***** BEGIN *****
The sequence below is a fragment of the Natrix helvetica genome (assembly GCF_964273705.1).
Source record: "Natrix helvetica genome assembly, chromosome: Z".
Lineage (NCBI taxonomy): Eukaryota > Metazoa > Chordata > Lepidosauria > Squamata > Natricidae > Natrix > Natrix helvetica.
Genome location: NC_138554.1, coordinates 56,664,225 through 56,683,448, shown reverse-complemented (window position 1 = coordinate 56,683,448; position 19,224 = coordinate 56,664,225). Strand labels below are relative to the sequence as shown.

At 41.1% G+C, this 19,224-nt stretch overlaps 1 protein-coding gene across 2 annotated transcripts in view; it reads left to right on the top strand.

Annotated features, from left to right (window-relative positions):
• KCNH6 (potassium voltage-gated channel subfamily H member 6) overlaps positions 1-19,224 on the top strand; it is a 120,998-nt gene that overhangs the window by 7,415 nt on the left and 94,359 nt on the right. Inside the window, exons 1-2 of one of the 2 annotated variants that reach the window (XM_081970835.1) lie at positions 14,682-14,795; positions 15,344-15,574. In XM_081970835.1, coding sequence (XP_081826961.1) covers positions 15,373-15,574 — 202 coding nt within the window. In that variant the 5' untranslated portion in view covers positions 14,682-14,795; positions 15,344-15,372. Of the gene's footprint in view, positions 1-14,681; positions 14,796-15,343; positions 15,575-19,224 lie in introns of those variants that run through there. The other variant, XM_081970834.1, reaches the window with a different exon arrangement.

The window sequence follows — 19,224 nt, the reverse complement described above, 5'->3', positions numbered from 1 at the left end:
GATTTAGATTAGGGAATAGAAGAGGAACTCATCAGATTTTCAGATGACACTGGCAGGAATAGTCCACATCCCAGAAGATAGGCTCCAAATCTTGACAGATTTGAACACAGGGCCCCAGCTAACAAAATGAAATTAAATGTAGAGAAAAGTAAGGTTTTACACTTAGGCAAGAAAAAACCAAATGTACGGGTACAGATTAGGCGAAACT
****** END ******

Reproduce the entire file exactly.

The sequence below is a fragment of the Natrix helvetica genome (assembly GCF_964273705.1).
Source record: "Natrix helvetica genome assembly, chromosome: Z".
Lineage (NCBI taxonomy): Eukaryota > Metazoa > Chordata > Lepidosauria > Squamata > Natricidae > Natrix > Natrix helvetica.
Genome location: NC_138554.1, coordinates 56,664,225 through 56,683,448, shown reverse-complemented (window position 1 = coordinate 56,683,448; position 19,224 = coordinate 56,664,225). Strand labels below are relative to the sequence as shown.

At 41.1% G+C, this 19,224-nt stretch overlaps 1 protein-coding gene across 2 annotated transcripts in view; it reads left to right on the top strand.

Annotated features, from left to right (window-relative positions):
• KCNH6 (potassium voltage-gated channel subfamily H member 6) overlaps positions 1-19,224 on the top strand; it is a 120,998-nt gene that overhangs the window by 7,415 nt on the left and 94,359 nt on the right. Inside the window, exons 1-2 of one of the 2 annotated variants that reach the window (XM_081970835.1) lie at positions 14,682-14,795; positions 15,344-15,574. In XM_081970835.1, coding sequence (XP_081826961.1) covers positions 15,373-15,574 — 202 coding nt within the window. In that variant the 5' untranslated portion in view covers positions 14,682-14,795; positions 15,344-15,372. Of the gene's footprint in view, positions 1-14,681; positions 14,796-15,343; positions 15,575-19,224 lie in introns of those variants that run through there. The other variant, XM_081970834.1, reaches the window with a different exon arrangement.

The window sequence follows — 19,224 nt, the reverse complement described above, 5'->3', positions numbered from 1 at the left end:
GATTTAGATTAGGGAATAGAAGAGGAACTCATCAGATTTTCAGATGACACTGGCAGGAATAGTCCACATCCCAGAAGATAGGCTCCAAATCTTGACAGATTTGAACACAGGGCCCCAGCTAACAAAATGAAATTAAATGTAGAGAAAAGTAAGGTTTTACACTTAGGCAAGAAAAAACCAAATGTACGGGTACAGATTAGGCGAAACT